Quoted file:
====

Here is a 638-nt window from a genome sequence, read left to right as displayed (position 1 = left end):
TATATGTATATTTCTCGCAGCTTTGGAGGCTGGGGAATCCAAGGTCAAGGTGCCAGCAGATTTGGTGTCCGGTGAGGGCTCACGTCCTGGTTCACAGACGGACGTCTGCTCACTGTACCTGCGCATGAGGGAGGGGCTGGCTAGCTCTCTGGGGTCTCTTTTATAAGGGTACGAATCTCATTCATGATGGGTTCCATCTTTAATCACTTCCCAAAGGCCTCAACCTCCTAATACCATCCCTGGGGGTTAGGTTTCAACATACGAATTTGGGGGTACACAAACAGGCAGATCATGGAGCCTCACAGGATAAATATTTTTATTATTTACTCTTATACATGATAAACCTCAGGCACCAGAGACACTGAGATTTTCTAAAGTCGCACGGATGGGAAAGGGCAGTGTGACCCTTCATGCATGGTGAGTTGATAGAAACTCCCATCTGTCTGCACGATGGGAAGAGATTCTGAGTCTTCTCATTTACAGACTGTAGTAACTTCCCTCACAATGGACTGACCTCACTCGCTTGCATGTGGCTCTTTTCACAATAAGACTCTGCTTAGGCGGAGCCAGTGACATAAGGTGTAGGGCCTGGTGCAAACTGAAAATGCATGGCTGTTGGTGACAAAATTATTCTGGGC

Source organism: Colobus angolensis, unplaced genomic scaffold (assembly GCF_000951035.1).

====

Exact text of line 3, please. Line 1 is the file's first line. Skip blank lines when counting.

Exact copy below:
Source organism: Colobus angolensis, unplaced genomic scaffold (assembly GCF_000951035.1).